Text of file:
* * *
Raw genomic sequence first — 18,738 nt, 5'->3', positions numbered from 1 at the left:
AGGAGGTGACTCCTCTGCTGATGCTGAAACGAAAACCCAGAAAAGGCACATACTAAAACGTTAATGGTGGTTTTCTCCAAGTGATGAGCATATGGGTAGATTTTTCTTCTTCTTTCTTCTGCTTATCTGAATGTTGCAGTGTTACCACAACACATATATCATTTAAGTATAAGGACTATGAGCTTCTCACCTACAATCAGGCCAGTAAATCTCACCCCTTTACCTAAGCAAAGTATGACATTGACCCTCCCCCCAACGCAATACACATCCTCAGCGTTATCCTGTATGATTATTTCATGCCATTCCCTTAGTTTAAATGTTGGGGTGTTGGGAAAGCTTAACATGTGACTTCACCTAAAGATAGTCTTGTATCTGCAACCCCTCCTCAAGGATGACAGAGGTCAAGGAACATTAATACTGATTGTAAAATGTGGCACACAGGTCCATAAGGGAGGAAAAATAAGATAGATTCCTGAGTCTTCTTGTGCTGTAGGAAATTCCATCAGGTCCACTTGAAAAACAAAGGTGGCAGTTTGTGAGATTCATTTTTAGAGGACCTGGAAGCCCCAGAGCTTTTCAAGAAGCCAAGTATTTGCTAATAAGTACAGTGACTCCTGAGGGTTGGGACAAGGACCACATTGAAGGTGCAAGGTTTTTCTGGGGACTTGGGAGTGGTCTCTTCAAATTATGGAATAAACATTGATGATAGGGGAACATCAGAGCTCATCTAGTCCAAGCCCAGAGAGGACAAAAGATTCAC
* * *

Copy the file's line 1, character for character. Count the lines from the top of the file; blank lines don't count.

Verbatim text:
Raw genomic sequence first — 18,738 nt, 5'->3', positions numbered from 1 at the left: